Dashed back to Shibuya only to find that the bank had shut, so wandered about hoping a picture-frame shop would spring up in front of me. I bought a couple of mounted postcards at the museum last week and want to frame them - but, as they are only postcards and were only about 500 yen or so each, it seems rather silly to pay 4000 yen to get frames made! So I'm persevering (I will probably have to give in eventually. But why would they sell cards mounted in non-standard mounts?). In true expat-wife fashion I took refuge from the no-work tedium by shopping: I bought a bathmat and a rubbish bin and some hangers and superglue then browsed the kitchenware section a bit but couldn't raise my interest to buy anything there. (I have nearly got it right. Shopping I can do. Designer shops I've not yet mastered. But neither can I play bridge, just give me time).
reading cat Whilst wandering I passed a man sitting outside a coffee shop. Nothing unusual in that, except that he had a cat sitting on his lap. Not restrained in any way (and this was beside a busy road crammed with people); just sitting and cleaning its tummy. A cat box was under the table so I'm assuming it was his. On my way back up the road he was still there (the cat by this time was sitting up with its paws on his book on the table!), so I asked him in my best Japanese whether I could take a photo - unfortunately only had my phone with me and I didn't like to pester him so it's not the best. But still: kawaii!. Don't think mine would be that obliging.
Right I suppose I should go bake those biscuits, not much good raw in the fridge, are they.

Monday, March 10, 2003
What a great innovation! I found non-stick tights today. No, not teflon, silly (spilled food simply slides off!), but with a grippy sole. Last Friday I'd have wondered why on earth anyone needs grippy tights, but, wearing my Silly New Shoes (actually purchased to be Sensible Shoes as the heels are less high than most of my imported going-out shoes and therefore feasible to wear in Tokyo) and running for a train on Saturday I had to wonder how Tokyo girls manage. And now I know! I was considering patenting ShoeTape (you'd stick the bottom of your tights to the inside of the shoe) but now I don't need to. (darn, and that was going to make my fortune)

blossom My little plum tree is extraordinarily difficult to photograph - think I need a professional setup with a black background or something - but I've had a go. It smells delicious too (just hope I manage to keep it alive!)

Today has been very domesticated (my forte as everyone knows). I did an enormous supermarket shop in preparation for Cameron's family arriving on Friday (it's OK to not have any food in when it's just us but not with visitors, especially not when it's your in-laws!). Hopefully they will enjoy Japanese food though so I won't cook that often. Then I've spent the afternoon doing laundry and tidying up the residues of yesterday's vegging about, and have prepared a very elaborate curry with about 30 ingredients that all had to be toasted, roasted, ground, marinated and blended. Hope it tastes nice after all that! We have a Japanese lesson in 45 minutes and once again I don't seem to have found the time to study...(might go and do some now).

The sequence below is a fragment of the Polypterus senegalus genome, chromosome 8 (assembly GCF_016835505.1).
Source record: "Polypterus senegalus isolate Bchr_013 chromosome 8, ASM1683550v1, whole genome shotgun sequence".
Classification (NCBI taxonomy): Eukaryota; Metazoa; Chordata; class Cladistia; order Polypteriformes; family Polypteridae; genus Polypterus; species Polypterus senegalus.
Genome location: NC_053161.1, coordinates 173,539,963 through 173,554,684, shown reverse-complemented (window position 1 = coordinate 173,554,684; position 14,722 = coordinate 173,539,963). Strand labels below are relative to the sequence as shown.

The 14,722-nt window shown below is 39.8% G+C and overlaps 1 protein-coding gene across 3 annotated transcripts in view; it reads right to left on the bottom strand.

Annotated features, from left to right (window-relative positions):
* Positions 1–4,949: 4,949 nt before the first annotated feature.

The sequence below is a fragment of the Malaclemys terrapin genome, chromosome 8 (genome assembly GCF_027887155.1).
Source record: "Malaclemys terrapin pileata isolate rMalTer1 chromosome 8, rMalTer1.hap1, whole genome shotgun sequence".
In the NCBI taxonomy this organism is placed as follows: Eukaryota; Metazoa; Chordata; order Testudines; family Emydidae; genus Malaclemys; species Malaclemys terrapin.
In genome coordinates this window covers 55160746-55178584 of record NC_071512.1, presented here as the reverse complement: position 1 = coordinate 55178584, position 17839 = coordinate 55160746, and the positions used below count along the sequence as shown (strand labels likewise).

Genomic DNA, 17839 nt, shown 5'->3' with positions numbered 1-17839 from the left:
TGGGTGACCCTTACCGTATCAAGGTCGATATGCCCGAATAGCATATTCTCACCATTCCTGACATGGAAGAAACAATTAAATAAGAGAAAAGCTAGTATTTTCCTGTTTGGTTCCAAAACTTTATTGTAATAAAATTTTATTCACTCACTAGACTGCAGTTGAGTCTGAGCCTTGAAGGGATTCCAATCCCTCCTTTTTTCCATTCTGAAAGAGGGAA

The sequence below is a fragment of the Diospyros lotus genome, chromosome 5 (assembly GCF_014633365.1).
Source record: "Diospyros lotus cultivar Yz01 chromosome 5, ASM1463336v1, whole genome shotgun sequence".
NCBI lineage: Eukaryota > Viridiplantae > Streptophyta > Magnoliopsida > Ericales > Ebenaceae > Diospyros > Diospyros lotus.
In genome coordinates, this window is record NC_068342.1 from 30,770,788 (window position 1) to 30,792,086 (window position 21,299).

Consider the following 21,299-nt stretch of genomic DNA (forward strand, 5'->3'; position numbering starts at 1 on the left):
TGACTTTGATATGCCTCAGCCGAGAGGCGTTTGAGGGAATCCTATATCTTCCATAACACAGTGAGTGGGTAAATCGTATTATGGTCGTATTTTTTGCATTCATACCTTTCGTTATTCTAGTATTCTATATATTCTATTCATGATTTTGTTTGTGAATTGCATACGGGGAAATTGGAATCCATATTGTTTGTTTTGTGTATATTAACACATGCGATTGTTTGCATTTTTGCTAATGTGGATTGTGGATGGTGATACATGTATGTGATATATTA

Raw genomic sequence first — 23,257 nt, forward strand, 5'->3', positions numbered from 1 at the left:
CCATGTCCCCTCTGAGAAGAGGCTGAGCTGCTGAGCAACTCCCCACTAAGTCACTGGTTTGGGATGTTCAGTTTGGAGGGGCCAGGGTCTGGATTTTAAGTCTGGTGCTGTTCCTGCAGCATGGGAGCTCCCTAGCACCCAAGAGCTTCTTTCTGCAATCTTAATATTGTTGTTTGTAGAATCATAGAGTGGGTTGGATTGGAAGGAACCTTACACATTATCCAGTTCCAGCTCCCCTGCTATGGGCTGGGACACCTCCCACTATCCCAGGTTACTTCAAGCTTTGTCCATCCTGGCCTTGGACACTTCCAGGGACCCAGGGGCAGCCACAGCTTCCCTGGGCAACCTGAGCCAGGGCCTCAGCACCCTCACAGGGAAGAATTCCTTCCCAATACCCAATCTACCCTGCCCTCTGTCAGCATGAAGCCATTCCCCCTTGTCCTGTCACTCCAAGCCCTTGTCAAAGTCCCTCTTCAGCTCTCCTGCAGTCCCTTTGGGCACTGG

Sunday, March 09, 2003
Don't worry, we're still here. Mooching about recovering from a hectic week. On Tuesday I went to Ikaho Onsen with Sara, Ian and Sara's friend Kumiko. We stayed in a very nice ryokan and it snowed. Cameron, upset at being left behind, demanded photos from inside the ladies' bath, so here they are (and a few from the ryokan) - a bit steamy I'm afraid!
my sockclothes basketshot water for drinkingshampoo bottlesstool and bucketgirls in the bathdinnera frozen fountain
The next morning we went to a museum of Takahisa Yumeji (he painted sad women in kimonos) and also one of musical boxes where we saw what seemed to be a group of music box enthusiasts being shown around.
Thursday afternoon, after cooking, I met them to shop in Isetan - managed to restrain myself though I have made mental notes of nice things for another day. That night we went for yakitori then dancing in Roppongi to all our 80s favourites. Cameron had Friday off so we went (despite the pouring rain) to Mount Takao (where the pouring rain was falling on the snow and you couldn't actually see the mountain for the low clouds) for a nice lunch, then back for more drinking-karaoke-dancing. Yesterday Sara went to a wedding then we all went along in the evening. We are now the proud owners of two new electric toothbrushes but I have no idea whether that is traditional. Then on for more partying in Shimokitazawa (quite close to home) but it was fairly subdued by that point as we were all shattered. Sara and Ian left at 7.30 this morning and now we are monging about the house, half-heartedly tidying up and drinking lots of tea!

Monday, March 03, 2003
A Japanese lesson in 20 minutes and once again I haven't opened a book since the last time. I am a lazy cow (but also a busy one!). I went to see one hour photo this afternoon and it has totally thrown my routine (but in a good way). What a creepy film, I thoroughly enjoyed it.
On Saturday I went with a friend to kairaku-en to see the plum blossom. How terribly japanese! It wasn't quite ready; give it another week and it will be fantastic (although given the weekend's rain and wind, perhaps not) but it was lovely to get out of tokyo and breathe some fresh air. I bought a bonsai plum tree which is just in bud but I think will flower tomorrow. Then Sara and Ian arrived from the UK Saturday night so we spent Sunday wandering round Harajuku (not many freaks out this weekend) and stuffing ourselves with sushi.

Sunday, March 02, 2003
Eurgh. Yawn. Is it Monday morning already?